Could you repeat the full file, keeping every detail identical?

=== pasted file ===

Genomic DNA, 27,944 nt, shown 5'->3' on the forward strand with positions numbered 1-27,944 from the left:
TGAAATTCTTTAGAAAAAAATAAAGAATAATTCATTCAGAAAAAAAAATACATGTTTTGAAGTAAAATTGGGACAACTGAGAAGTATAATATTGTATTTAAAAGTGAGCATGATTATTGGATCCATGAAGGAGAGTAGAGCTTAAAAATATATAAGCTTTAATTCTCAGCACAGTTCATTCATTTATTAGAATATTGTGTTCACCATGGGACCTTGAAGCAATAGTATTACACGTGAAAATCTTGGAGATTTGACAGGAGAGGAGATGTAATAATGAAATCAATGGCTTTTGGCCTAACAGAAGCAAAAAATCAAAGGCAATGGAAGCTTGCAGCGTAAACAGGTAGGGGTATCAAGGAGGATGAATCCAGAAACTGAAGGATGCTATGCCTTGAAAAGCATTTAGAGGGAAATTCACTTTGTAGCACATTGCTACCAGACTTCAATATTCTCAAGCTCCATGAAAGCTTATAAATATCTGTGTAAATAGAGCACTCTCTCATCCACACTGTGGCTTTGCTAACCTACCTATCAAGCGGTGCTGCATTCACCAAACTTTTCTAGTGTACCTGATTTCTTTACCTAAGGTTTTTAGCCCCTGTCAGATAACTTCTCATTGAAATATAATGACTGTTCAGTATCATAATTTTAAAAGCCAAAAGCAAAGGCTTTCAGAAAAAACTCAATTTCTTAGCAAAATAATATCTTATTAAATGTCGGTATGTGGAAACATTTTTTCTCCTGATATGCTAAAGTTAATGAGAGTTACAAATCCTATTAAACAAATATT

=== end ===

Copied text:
Genomic DNA, 27,944 nt, shown 5'->3' on the forward strand with positions numbered 1-27,944 from the left:
TGAAATTCTTTAGAAAAAAATAAAGAATAATTCATTCAGAAAAAAAAATACATGTTTTGAAGTAAAATTGGGACAACTGAGAAGTATAATATTGTATTTAAAAGTGAGCATGATTATTGGATCCATGAAGGAGAGTAGAGCTTAAAAATATATAAGCTTTAATTCTCAGCACAGTTCATTCATTTATTAGAATATTGTGTTCACCATGGGACCTTGAAGCAATAGTATTACACGTGAAAATCTTGGAGATTTGACAGGAGAGGAGATGTAATAATGAAATCAATGGCTTTTGGCCTAACAGAAGCAAAAAATCAAAGGCAATGGAAGCTTGCAGCGTAAACAGGTAGGGGTATCAAGGAGGATGAATCCAGAAACTGAAGGATGCTATGCCTTGAAAAGCATTTAGAGGGAAATTCACTTTGTAGCACATTGCTACCAGACTTCAATATTCTCAAGCTCCATGAAAGCTTATAAATATCTGTGTAAATAGAGCACTCTCTCATCCACACTGTGGCTTTGCTAACCTACCTATCAAGCGGTGCTGCATTCACCAAACTTTTCTAGTGTACCTGATTTCTTTACCTAAGGTTTTTAGCCCCTGTCAGATAACTTCTCATTGAAATATAATGACTGTTCAGTATCATAATTTTAAAAGCCAAAAGCAAAGGCTTTCAGAAAAAACTCAATTTCTTAGCAAAATAATATCTTATTAAATGTCGGTATGTGGAAACATTTTTTCTCCTGATATGCTAAAGTTAATGAGAGTTACAAATCCTATTAAACAAATATT